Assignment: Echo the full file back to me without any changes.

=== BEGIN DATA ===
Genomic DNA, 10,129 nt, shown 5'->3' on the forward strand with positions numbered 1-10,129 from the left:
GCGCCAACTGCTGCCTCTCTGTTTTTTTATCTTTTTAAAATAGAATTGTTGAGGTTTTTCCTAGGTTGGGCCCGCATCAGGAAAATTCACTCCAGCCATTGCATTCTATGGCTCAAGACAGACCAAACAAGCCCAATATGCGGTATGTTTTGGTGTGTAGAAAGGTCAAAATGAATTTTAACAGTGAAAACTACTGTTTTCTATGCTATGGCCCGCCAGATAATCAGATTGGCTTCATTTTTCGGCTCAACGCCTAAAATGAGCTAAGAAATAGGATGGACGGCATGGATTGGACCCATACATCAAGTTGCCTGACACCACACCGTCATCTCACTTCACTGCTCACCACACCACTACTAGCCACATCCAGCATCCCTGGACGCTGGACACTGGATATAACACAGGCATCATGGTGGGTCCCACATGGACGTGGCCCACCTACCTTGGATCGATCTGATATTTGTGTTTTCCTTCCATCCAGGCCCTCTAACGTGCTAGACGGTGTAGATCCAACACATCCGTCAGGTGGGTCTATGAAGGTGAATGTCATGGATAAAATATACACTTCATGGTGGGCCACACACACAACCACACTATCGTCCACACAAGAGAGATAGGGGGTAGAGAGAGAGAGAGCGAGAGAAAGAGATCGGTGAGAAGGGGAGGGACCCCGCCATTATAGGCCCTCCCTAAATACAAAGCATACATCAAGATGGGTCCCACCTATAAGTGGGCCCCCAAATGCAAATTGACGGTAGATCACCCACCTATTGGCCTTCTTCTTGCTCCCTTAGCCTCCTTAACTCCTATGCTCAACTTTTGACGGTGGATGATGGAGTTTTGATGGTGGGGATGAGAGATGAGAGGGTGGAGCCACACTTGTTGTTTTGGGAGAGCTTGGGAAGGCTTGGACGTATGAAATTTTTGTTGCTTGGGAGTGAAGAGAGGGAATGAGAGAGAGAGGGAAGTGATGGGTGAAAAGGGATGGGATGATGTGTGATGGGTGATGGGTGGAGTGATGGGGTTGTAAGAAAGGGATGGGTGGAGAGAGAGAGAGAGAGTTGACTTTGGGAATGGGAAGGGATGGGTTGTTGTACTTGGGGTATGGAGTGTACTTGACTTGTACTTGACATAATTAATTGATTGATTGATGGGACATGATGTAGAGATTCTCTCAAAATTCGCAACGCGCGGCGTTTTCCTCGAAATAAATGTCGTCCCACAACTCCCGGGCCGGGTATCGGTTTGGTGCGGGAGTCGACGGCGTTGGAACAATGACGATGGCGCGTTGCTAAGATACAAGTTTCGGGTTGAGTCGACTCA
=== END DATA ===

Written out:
Genomic DNA, 10,129 nt, shown 5'->3' on the forward strand with positions numbered 1-10,129 from the left:
GCGCCAACTGCTGCCTCTCTGTTTTTTTATCTTTTTAAAATAGAATTGTTGAGGTTTTTCCTAGGTTGGGCCCGCATCAGGAAAATTCACTCCAGCCATTGCATTCTATGGCTCAAGACAGACCAAACAAGCCCAATATGCGGTATGTTTTGGTGTGTAGAAAGGTCAAAATGAATTTTAACAGTGAAAACTACTGTTTTCTATGCTATGGCCCGCCAGATAATCAGATTGGCTTCATTTTTCGGCTCAACGCCTAAAATGAGCTAAGAAATAGGATGGACGGCATGGATTGGACCCATACATCAAGTTGCCTGACACCACACCGTCATCTCACTTCACTGCTCACCACACCACTACTAGCCACATCCAGCATCCCTGGACGCTGGACACTGGATATAACACAGGCATCATGGTGGGTCCCACATGGACGTGGCCCACCTACCTTGGATCGATCTGATATTTGTGTTTTCCTTCCATCCAGGCCCTCTAACGTGCTAGACGGTGTAGATCCAACACATCCGTCAGGTGGGTCTATGAAGGTGAATGTCATGGATAAAATATACACTTCATGGTGGGCCACACACACAACCACACTATCGTCCACACAAGAGAGATAGGGGGTAGAGAGAGAGAGAGCGAGAGAAAGAGATCGGTGAGAAGGGGAGGGACCCCGCCATTATAGGCCCTCCCTAAATACAAAGCATACATCAAGATGGGTCCCACCTATAAGTGGGCCCCCAAATGCAAATTGACGGTAGATCACCCACCTATTGGCCTTCTTCTTGCTCCCTTAGCCTCCTTAACTCCTATGCTCAACTTTTGACGGTGGATGATGGAGTTTTGATGGTGGGGATGAGAGATGAGAGGGTGGAGCCACACTTGTTGTTTTGGGAGAGCTTGGGAAGGCTTGGACGTATGAAATTTTTGTTGCTTGGGAGTGAAGAGAGGGAATGAGAGAGAGAGGGAAGTGATGGGTGAAAAGGGATGGGATGATGTGTGATGGGTGATGGGTGGAGTGATGGGGTTGTAAGAAAGGGATGGGTGGAGAGAGAGAGAGAGAGTTGACTTTGGGAATGGGAAGGGATGGGTTGTTGTACTTGGGGTATGGAGTGTACTTGACTTGTACTTGACATAATTAATTGATTGATTGATGGGACATGATGTAGAGATTCTCTCAAAATTCGCAACGCGCGGCGTTTTCCTCGAAATAAATGTCGTCCCACAACTCCCGGGCCGGGTATCGGTTTGGTGCGGGAGTCGACGGCGTTGGAACAATGACGATGGCGCGTTGCTAAGATACAAGTTTCGGGTTGAGTCGACTCA